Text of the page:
Winter World Cup edges nearer
Amid the growing concerns about the extreme summer heat for players and spectators alike in the 2022 Qatar World Cup, a winter tournament alternative is now gathering traction.
In an exclusive interview with Paul Nicholson of Insideworldfootball,FIFA President Sepp Blatter was quoted as saying:
“I came to the conclusion that playing the World Cup in the heat of Qatar’s summer was simply not a responsible thing to do – despite the fact that I know full well that Qatar has the means to develop the best cooling technology.”
When challenged that the Qatari climate was a known factor prior to the award of the World Cup on December 10th 2010, Blatter conceded:
“… That may well be so, and it may well be that we made a mistake at the time. On the other hand, you must also consider political and geo-political realities.”
On October 3rd 2013, the President plans to recommend to the FIFA Executive Committee that the World Cup be moved to a winter format.
This announcement has caused much consternation in the footballing world, not least among Europe‘s top leagues.
Under the Swiss’ stewardship, FIFA has made it quite clear that their agenda is one of expansion into developing markets; hence World cups being awarded to Japan/Korea in 2002 and South Africa in 2010.
Russia 2018 and Qatar 2022 certainly fit the bill.
Europe and South America already have established markets and one cannot deny the positive impact that USA ‘94 had on the fledgling MLS and the North American market.
Blatter was anxious to convey that Europe “no longer ruled the world” and that the largest global sporting event staged in the Middle East would have a positive galvanizing effect for the troubled region.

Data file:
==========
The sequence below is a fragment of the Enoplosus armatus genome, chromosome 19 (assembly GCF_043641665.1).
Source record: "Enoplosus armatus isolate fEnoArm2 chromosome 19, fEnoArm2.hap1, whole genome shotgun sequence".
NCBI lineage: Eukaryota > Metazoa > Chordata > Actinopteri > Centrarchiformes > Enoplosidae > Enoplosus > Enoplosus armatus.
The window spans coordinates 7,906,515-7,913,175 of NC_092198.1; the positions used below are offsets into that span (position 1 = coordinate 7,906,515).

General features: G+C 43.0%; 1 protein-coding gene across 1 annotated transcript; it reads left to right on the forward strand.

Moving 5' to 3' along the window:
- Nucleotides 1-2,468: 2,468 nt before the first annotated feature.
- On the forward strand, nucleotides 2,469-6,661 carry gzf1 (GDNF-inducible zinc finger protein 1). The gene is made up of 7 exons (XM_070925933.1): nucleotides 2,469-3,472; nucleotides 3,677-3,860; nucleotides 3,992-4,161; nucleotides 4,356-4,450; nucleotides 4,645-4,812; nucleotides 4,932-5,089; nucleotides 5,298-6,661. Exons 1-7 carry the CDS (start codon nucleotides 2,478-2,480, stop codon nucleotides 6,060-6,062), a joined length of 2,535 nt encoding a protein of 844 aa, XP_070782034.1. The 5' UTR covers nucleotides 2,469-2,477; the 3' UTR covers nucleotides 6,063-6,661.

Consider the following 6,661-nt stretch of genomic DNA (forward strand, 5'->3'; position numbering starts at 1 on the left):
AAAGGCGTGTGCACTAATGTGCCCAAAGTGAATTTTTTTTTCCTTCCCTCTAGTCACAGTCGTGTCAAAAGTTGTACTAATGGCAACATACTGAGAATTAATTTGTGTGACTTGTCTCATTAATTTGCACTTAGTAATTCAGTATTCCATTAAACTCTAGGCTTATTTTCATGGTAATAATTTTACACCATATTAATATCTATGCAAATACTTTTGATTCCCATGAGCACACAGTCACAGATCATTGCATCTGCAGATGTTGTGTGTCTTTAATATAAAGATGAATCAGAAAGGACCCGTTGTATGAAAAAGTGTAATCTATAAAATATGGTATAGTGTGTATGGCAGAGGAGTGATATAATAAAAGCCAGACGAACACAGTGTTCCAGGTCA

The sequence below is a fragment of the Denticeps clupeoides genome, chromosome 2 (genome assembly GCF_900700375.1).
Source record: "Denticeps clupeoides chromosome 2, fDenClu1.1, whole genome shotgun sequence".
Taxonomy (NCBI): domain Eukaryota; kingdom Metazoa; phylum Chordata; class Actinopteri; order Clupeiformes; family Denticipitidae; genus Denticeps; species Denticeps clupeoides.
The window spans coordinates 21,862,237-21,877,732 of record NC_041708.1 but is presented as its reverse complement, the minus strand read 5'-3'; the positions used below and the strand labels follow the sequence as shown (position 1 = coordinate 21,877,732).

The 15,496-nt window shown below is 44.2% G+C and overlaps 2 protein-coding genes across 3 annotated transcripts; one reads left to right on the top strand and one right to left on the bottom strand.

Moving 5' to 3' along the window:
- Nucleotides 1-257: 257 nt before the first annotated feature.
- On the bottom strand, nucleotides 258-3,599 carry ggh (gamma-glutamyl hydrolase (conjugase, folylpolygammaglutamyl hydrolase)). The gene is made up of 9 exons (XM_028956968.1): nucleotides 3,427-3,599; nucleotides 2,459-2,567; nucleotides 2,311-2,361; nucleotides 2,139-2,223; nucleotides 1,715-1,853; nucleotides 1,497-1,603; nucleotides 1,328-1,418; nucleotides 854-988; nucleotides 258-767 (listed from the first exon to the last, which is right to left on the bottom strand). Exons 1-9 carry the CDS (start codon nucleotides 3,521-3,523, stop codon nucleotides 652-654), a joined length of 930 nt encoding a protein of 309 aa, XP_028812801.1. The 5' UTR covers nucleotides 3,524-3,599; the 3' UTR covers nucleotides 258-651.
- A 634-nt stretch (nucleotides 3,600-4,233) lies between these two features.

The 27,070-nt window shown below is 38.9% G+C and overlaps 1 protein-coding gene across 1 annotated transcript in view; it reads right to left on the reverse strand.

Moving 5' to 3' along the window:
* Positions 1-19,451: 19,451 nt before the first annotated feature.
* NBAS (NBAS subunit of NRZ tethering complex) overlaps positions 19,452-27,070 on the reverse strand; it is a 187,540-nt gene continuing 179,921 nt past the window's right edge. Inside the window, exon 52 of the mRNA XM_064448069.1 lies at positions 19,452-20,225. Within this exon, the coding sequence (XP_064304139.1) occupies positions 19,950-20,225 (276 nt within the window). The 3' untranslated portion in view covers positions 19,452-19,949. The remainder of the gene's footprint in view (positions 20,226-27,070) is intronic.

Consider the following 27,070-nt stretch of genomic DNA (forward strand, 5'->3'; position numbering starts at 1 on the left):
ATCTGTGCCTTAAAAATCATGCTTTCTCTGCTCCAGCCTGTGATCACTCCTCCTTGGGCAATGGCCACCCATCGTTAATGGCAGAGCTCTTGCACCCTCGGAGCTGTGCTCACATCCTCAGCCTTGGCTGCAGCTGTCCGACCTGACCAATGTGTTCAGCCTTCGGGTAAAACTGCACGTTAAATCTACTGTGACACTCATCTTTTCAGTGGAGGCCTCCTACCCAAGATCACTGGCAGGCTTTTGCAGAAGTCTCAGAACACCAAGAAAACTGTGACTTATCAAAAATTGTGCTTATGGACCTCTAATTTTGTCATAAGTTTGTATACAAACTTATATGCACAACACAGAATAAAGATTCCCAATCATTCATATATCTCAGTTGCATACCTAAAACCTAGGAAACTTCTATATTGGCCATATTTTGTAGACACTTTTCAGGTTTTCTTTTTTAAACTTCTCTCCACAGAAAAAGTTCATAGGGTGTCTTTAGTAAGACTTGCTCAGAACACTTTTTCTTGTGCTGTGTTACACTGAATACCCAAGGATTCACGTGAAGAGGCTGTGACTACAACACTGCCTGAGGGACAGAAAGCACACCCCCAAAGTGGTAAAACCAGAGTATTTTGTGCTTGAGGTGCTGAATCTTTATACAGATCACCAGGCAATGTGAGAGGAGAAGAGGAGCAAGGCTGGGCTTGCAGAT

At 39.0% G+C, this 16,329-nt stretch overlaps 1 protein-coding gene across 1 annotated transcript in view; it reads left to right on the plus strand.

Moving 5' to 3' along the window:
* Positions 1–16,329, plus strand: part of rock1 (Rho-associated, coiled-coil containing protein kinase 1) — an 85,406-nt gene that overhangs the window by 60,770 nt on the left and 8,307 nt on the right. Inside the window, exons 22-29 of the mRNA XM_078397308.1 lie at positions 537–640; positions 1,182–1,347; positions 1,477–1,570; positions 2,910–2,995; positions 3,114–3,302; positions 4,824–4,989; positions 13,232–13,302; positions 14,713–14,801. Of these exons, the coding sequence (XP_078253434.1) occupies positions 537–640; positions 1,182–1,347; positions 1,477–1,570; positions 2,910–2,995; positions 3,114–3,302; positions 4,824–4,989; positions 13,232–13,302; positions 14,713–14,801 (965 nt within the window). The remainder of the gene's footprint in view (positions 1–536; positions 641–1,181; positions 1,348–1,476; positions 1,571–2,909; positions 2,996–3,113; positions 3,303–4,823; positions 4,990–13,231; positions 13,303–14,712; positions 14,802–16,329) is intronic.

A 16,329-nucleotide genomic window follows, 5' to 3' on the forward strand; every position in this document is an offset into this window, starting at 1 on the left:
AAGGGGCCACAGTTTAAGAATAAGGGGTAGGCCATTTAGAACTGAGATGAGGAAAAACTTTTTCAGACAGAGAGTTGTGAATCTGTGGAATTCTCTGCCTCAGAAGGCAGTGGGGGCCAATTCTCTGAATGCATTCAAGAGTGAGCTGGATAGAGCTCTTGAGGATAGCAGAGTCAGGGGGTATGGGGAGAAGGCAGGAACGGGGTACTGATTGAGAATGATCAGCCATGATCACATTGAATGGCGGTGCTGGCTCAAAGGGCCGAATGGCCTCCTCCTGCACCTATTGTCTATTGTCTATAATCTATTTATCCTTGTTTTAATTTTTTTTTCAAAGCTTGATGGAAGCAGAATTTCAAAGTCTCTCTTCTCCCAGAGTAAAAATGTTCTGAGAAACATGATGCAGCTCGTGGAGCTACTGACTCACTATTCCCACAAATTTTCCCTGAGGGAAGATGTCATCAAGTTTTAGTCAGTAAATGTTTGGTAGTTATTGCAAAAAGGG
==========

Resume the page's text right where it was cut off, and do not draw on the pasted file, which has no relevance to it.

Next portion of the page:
Whether his global football crusade is truly benign is up for debate.
Let’s not forget his inappropriate suggestion that female footballers wear “tighter shorts” to garner more viewer-ship; hardly an enlightened philosophy.
In an interview with Sky Sports, former Scottish Football Association Chief Executive, Gordon Smith, said an interruption to domestic league schedules to accommodate a winter tournament, would cause “mayhem.”
FA Chief Richard Scudamore has indicated in Goal.com that such revolutionary schedule change is “nigh on impossible” to facilitate. Admitting that FIFA had autonomy to whom they awarded the competition, he went on to say:
“The international football calendar is one that has to be consulted though; it is not something FIFA can just decide, because the whole of world football has an interest in that.”
It is safe to say that ECA (European Club Association), of which ten English clubs are members, might weigh in heavily on the issue.
It is likely that the ECA would opt to back Scudamore in accepting the feasibility of a traditional summer tournament and maintaining the status quo.
Indeed Professor Paul Brewer, the FA’s former Head of Human Performance, claims that adverse effects could be offset with the right acclimatization and hydration techniques.
In his study at the University of Bedfordshire, to further substantiate his point, he cited the Mexico ‘86 World Cup, which also had the additional problem of altitude.
There is no denying that the decision to award the Qatar the World Cup was controversial and unpopular in some quarters; perhaps the result of sour grapes, perhaps not.
There were allegations of bribery and corruption surrounding the bid.
FIFA’s own guidelines with regard to appropriate lobbying in the bidding process is conveniently and firmly entrenched in the grey area.
The winter World Cup proposal has quite successfully deflected attention away from the ills of having the spectacle in Qatar, toward the greater ills of putting countless domestic leagues into upheaval.
With some sleight of hand and some cunning public relations, the perennial President might just have re-positioned his original agenda as the lesser of two evils.